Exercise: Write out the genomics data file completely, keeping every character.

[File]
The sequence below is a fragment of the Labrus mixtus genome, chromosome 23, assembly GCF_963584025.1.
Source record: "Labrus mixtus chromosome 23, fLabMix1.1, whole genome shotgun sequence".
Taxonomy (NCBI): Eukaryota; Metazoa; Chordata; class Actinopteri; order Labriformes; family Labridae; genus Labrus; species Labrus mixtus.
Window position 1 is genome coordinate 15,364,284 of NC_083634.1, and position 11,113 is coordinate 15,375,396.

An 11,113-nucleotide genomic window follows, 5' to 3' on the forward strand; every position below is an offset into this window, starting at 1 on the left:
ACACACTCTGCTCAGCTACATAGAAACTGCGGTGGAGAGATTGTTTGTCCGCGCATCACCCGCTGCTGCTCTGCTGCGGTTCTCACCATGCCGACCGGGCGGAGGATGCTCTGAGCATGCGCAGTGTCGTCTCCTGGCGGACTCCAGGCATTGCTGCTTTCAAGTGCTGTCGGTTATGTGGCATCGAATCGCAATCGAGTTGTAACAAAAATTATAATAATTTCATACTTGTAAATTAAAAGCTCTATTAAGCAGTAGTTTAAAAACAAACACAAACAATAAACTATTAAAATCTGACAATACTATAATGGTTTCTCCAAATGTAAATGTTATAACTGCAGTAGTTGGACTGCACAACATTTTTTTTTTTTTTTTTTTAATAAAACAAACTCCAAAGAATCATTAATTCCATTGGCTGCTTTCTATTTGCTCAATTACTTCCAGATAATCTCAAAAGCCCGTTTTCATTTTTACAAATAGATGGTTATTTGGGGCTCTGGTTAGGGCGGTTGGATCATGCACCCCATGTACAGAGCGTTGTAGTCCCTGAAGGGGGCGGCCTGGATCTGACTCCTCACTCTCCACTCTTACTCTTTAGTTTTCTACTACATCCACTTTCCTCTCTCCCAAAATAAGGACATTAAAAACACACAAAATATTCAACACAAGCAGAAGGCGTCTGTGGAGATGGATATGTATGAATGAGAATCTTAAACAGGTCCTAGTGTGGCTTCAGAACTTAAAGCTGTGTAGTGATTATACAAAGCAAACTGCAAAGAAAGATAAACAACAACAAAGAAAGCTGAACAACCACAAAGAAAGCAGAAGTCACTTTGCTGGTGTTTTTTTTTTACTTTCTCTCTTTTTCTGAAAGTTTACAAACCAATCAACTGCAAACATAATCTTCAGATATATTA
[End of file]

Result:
The sequence below is a fragment of the Labrus mixtus genome, chromosome 23, assembly GCF_963584025.1.
Source record: "Labrus mixtus chromosome 23, fLabMix1.1, whole genome shotgun sequence".
Taxonomy (NCBI): Eukaryota; Metazoa; Chordata; class Actinopteri; order Labriformes; family Labridae; genus Labrus; species Labrus mixtus.
Window position 1 is genome coordinate 15,364,284 of NC_083634.1, and position 11,113 is coordinate 15,375,396.

An 11,113-nucleotide genomic window follows, 5' to 3' on the forward strand; every position below is an offset into this window, starting at 1 on the left:
ACACACTCTGCTCAGCTACATAGAAACTGCGGTGGAGAGATTGTTTGTCCGCGCATCACCCGCTGCTGCTCTGCTGCGGTTCTCACCATGCCGACCGGGCGGAGGATGCTCTGAGCATGCGCAGTGTCGTCTCCTGGCGGACTCCAGGCATTGCTGCTTTCAAGTGCTGTCGGTTATGTGGCATCGAATCGCAATCGAGTTGTAACAAAAATTATAATAATTTCATACTTGTAAATTAAAAGCTCTATTAAGCAGTAGTTTAAAAACAAACACAAACAATAAACTATTAAAATCTGACAATACTATAATGGTTTCTCCAAATGTAAATGTTATAACTGCAGTAGTTGGACTGCACAACATTTTTTTTTTTTTTTTTTTAATAAAACAAACTCCAAAGAATCATTAATTCCATTGGCTGCTTTCTATTTGCTCAATTACTTCCAGATAATCTCAAAAGCCCGTTTTCATTTTTACAAATAGATGGTTATTTGGGGCTCTGGTTAGGGCGGTTGGATCATGCACCCCATGTACAGAGCGTTGTAGTCCCTGAAGGGGGCGGCCTGGATCTGACTCCTCACTCTCCACTCTTACTCTTTAGTTTTCTACTACATCCACTTTCCTCTCTCCCAAAATAAGGACATTAAAAACACACAAAATATTCAACACAAGCAGAAGGCGTCTGTGGAGATGGATATGTATGAATGAGAATCTTAAACAGGTCCTAGTGTGGCTTCAGAACTTAAAGCTGTGTAGTGATTATACAAAGCAAACTGCAAAGAAAGATAAACAACAACAAAGAAAGCTGAACAACCACAAAGAAAGCAGAAGTCACTTTGCTGGTGTTTTTTTTTTACTTTCTCTCTTTTTCTGAAAGTTTACAAACCAATCAACTGCAAACATAATCTTCAGATATATTA